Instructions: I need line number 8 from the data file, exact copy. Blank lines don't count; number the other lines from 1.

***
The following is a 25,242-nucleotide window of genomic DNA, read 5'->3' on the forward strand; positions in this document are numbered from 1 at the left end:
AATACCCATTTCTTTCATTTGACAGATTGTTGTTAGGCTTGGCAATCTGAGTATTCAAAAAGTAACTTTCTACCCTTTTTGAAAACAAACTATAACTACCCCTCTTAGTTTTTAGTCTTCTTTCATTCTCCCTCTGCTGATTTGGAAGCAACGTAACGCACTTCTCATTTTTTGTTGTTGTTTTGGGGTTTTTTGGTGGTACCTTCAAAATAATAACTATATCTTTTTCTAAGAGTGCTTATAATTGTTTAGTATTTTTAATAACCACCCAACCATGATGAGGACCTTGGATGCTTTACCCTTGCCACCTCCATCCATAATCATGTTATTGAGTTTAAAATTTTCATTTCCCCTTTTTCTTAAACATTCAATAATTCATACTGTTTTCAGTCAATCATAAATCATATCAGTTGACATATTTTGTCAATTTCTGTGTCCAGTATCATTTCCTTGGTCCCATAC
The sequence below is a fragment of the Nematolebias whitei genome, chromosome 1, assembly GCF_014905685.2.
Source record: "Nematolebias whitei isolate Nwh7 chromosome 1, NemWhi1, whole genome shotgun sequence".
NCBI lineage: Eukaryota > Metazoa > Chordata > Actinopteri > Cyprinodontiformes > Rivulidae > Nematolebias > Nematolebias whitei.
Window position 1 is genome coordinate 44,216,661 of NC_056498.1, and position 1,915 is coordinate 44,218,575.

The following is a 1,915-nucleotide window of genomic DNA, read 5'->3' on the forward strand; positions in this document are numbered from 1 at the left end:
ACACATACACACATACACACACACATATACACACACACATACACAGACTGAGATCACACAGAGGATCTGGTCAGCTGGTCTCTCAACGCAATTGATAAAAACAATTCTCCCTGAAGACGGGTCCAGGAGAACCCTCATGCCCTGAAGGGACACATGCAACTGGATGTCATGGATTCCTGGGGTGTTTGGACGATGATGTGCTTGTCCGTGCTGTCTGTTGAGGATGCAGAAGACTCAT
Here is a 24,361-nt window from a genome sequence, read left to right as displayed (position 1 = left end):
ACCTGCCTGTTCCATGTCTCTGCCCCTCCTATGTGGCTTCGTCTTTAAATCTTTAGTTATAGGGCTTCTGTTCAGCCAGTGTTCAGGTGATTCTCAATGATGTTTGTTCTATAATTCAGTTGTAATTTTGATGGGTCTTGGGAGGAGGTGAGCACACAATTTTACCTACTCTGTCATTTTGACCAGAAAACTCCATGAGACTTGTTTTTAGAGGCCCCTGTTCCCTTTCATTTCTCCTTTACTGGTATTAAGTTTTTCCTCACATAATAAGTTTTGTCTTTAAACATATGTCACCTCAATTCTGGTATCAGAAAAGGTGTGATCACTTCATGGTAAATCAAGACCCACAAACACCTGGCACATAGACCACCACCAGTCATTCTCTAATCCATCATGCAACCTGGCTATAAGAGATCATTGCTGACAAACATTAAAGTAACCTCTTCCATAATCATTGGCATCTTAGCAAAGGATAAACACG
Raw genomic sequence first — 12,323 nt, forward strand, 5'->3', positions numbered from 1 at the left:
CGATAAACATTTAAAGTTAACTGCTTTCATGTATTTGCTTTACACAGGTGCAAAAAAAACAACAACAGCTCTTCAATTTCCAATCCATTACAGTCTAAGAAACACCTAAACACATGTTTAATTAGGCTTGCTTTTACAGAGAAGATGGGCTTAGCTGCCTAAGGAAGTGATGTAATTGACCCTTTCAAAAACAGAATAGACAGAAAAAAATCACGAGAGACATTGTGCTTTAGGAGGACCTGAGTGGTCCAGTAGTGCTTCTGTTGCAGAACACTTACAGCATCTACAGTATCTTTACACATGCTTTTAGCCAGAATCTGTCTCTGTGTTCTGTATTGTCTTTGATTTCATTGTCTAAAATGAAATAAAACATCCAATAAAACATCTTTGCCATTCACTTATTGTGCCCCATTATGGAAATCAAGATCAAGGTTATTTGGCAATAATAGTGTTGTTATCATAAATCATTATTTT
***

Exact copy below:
ACACATACACACATACACACACACATATACACACACACATACACAGACTGAGATCACACAGAGGATCTGGTCAGCTGGTCTCTCAACGCAATTGATAAAAACAATTCTCCCTGAAGACGGGTCCAGGAGAACCCTCATGCCCTGAAGGGACACATGCAACTGGATGTCATGGATTCCTGGGGTGTTTGGACGATGATGTGCTTGTCCGTGCTGTCTGTTGAGGATGCAGAAGACTCAT